Rose Stiffarm is a Blackfoot Filmmaker, Artist, Educator, from the Siksika Nation, with family from Cowichan, Tsartlip, A’ninin, and Nakoda Nations. Ms. Stiffarm was born and raised in Seattle, Washington. Rose moved to Vancouver, BC in 2009 to formalize her film training and to work in film and television. Rose Stiffarm is alumna of Capilano University where she received her Diploma in Indigenous Independent Digital Film, Certificate in Cinematography for Film & Video, and Bachelor Degree in Motion Picture Arts. In 2018, after working on a number of independent and industry film and television projects in BC and the US, Rose moved to Montréal to further advance her education and grow her network. Rose Stiffarm is now a member of the Director’s Guild of Canada, in the category of Director, and working towards her Masters in Film Studies at Concordia University.
Join us on zoom February 16th at 7pm for a discussion about the complexities of the gaze with Filmmaker, Artist, Writer & Curator Thirza Cuthand, Artist & Curator Kablusiak and Visual Artist & Organizer Dayna Danger. The gathering will be moderated by Algonquin Knowledge Carrier Monique Manatch.
Thirza Jean Cuthand (b. 1978 Regina SK) makes short experimental videos and films about sexuality, madness, Queer identity, love, and Indigeneity, which have screened in festivals and galleries internationally. She completed her BFA majoring in Film/Video at Emily Carr University of Art and Design in 2005, and her MA in Media Production at Ryerson University in 2015. She has performed at Live At The End Of The Century in Vancouver, Performatorium in Regina, and 7a*11d in Toronto. She is a Whitney Biennial 2019 artist. She is Plains Cree/Scots, a member of Little Pine First Nation, and resides in Toronto, Canada.
Kablusiak is an Inuvialuk artist based in Mohkinstsis and holds a BFA from the Alberta University of the Arts. They are represented by Jarvis Hall Gallery, and their work has been acquired by public and private collections across so-called Canada. Awards include the Alberta Foundation for the Arts Young Artist Prize (2017), short-list nominee for the Sobey Art Awards (2019), and the Lieutenant Governor of Alberta Emerging Artist Arts Award (2020). The lighthearted nature of their practice extends gestures of empathy and solidarity; these interests invite reconsideration of the perceptions of contemporary Indigeneity.
Dayna Danger is a 2Spirit, Métis – Saulteaux – Polish visual artist and organizer. Danger was raised on the northwest edge of Win-nipi, Treaty 1 territory, or so-called Winnipeg. They are currently based in tiohtiá:ke (Jo-Jah-Ghey), or so-called Montreal. Utilizing the processes of photography, sculpture, performance and video, Danger creates works and environments that question the line between empowerment and objectification by claiming space with their larger-than-life works. Ongoing works exploring BDSM and beaded leather fetish masks negotiate the complicated dynamics of sexuality, gender and power in a consensual and feminist manner. Their focus remains on Indigenous and Metis visual and erotic sovereignty. Danger has exhibited their work most recently at the National Gallery of Canada with Àbadakone | Continuous Fire | Feu continuel. They were featured on the cover of Canadian Art’s June 2018 Kinship cover, and they have participated in residencies at the Banff Centre for the Arts and at Plug In Institute of Contemporary Art. Danger is an independent student pursuing an INDI-PhD at Concordia University that focuses on hide-tanning practices from their great-grandmother, Madeline.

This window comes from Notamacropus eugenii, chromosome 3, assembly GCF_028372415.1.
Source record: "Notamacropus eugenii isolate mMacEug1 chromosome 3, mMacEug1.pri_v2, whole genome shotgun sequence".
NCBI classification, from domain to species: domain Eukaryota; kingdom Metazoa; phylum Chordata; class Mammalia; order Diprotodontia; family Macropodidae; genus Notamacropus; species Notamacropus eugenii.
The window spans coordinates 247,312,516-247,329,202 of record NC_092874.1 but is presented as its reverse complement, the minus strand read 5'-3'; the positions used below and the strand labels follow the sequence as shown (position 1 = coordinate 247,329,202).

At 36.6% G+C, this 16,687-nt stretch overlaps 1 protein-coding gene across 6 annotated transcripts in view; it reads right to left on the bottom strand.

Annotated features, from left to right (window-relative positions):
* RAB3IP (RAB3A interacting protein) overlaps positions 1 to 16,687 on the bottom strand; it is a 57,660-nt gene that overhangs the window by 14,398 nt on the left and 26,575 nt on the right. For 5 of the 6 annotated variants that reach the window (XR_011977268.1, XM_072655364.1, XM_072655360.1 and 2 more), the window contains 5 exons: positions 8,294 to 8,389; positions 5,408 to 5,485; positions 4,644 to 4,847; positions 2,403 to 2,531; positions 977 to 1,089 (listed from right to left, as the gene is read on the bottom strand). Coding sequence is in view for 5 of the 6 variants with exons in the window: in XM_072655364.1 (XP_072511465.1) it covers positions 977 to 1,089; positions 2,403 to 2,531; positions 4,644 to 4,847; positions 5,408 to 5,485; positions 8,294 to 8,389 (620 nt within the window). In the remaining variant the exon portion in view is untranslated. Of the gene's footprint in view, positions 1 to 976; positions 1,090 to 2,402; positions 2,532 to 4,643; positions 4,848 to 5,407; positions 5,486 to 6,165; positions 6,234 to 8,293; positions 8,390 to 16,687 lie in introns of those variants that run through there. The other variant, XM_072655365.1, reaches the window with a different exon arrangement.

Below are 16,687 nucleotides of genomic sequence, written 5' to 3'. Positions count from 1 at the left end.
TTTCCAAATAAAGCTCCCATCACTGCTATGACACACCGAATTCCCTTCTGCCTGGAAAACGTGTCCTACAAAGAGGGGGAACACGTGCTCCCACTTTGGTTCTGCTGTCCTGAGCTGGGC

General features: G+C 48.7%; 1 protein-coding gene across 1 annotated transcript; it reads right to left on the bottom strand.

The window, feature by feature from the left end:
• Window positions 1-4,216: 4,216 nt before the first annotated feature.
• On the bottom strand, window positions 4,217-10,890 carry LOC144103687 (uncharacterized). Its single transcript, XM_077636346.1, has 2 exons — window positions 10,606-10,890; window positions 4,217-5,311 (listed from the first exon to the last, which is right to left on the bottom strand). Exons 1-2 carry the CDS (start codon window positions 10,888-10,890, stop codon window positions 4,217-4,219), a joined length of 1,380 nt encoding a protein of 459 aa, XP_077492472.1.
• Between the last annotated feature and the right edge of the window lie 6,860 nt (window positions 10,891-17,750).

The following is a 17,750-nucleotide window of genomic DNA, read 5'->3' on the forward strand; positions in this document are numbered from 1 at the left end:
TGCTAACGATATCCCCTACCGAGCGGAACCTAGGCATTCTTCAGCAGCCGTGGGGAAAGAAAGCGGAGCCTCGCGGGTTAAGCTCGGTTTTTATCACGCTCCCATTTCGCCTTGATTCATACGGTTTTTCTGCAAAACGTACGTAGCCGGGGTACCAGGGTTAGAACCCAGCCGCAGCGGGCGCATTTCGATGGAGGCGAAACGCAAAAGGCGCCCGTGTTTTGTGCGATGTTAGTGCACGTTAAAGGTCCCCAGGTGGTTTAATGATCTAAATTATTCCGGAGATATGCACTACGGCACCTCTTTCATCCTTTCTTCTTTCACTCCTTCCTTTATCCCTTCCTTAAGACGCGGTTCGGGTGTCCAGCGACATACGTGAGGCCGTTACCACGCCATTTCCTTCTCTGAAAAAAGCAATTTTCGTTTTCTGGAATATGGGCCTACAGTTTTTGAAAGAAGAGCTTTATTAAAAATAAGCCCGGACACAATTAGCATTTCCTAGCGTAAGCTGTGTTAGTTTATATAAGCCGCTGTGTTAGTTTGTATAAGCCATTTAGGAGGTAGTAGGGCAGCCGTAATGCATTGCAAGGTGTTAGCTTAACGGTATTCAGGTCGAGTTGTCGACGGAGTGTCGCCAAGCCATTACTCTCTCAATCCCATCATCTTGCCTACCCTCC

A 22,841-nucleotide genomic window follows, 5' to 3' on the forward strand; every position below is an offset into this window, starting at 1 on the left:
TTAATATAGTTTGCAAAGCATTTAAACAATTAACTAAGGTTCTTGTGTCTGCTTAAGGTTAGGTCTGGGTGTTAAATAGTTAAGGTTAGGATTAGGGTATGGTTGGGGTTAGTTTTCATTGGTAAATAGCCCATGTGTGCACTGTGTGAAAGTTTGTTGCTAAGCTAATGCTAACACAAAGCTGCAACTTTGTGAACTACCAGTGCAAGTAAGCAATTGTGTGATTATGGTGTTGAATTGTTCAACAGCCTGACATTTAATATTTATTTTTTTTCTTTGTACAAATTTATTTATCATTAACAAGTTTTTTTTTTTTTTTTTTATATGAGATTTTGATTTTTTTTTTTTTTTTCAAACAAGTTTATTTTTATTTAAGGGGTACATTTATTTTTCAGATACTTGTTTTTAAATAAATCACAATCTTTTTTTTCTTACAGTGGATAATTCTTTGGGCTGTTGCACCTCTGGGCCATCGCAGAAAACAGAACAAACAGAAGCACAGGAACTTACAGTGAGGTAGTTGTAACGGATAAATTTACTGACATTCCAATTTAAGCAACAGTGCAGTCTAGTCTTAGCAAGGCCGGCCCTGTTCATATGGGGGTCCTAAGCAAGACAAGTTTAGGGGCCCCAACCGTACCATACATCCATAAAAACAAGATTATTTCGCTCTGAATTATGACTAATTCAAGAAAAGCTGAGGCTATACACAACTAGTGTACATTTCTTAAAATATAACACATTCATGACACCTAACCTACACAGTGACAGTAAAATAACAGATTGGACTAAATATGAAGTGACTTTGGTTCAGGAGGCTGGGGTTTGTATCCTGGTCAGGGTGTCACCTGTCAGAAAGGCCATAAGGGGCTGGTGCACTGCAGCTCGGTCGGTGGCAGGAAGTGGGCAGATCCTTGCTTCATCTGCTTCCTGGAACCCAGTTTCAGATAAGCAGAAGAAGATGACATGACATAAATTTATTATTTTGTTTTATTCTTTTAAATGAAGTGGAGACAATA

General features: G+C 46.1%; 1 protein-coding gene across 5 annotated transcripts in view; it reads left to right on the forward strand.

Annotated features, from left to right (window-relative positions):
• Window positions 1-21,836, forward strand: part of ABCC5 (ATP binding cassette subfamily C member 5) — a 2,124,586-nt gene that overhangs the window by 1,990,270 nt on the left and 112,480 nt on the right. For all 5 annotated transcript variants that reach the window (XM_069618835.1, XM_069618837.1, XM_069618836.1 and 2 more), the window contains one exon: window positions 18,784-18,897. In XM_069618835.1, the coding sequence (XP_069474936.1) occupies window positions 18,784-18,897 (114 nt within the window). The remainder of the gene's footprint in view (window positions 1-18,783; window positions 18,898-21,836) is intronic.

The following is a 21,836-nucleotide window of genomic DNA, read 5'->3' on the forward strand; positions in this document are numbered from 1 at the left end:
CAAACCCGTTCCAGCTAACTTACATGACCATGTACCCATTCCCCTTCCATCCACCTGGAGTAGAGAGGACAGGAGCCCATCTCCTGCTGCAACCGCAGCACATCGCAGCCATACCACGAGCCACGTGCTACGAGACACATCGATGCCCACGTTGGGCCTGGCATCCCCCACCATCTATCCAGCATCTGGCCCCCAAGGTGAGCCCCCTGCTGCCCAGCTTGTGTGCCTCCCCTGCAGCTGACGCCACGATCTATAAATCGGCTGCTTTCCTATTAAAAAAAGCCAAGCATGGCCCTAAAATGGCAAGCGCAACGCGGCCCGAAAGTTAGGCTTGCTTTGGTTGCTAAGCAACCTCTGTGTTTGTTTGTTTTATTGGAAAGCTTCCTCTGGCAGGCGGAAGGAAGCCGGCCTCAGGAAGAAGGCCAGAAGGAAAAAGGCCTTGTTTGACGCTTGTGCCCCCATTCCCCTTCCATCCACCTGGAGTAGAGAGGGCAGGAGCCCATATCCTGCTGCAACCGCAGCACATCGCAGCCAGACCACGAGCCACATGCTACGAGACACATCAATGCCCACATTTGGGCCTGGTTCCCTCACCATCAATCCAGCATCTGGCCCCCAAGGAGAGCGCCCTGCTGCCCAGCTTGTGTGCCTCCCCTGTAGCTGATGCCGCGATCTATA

Join us on zoom November 17th at 7pm for a discussion surrounding the Cree typewriter/font with Professor Gloria Bell, Game Designer Meagan Byrne and Elder Greg Spence. The gathering will be moderated by Algonquin Knowledge Carrier Monique Manatch.
Gloria Bell is an art historian, creative writer, and photographer. Bell pursues relationships between visual culture, media, and family histories.
Bell’s research interests include historical and contemporary First Nations, Metis and Inuit arts, exhibition histories, sashes, bead work, global histories of body arts, and histories of photography. Bell is currently working on a big book filled with lots of neat pictures called Eternal Sovereigns: Indigenous Artists, Activists, and Travellers Reframing Rome (set to be published by the University of Washington Press).
Bell is involved in mediating archival images and imagining alternative histories. Their art criticism and essays are in publications including First American Art Magazine, Canadian Art, Wicazo Sa Review, Journal of Global Catholicism, and the Métis in Canada anthology. Bell is also the Terra Foundation Rome Prize Fellow and hopes to engage in questions surrounding the global reach of Indigenous media next time they are in Rome.
Meagan Byrne is an Âpihtawikosisân (or Métis of Ontario) digital media artist and game designer born and raised in Hamilton, Ontario. She has been creating digital interactive works since 2014 and her designs incorporate narrative, game mechanics, sound and traditional art and are deeply rooted in Indigenous Futurisms, language and Indigenous feminist theory. She sees her work as a constant struggle to navigate the complexities of Indigenous identity within a deeply colonized system. Meagan uses her games to explore questions of cultural belonging, the Indigenization of media and the future of Indigenous language and culture.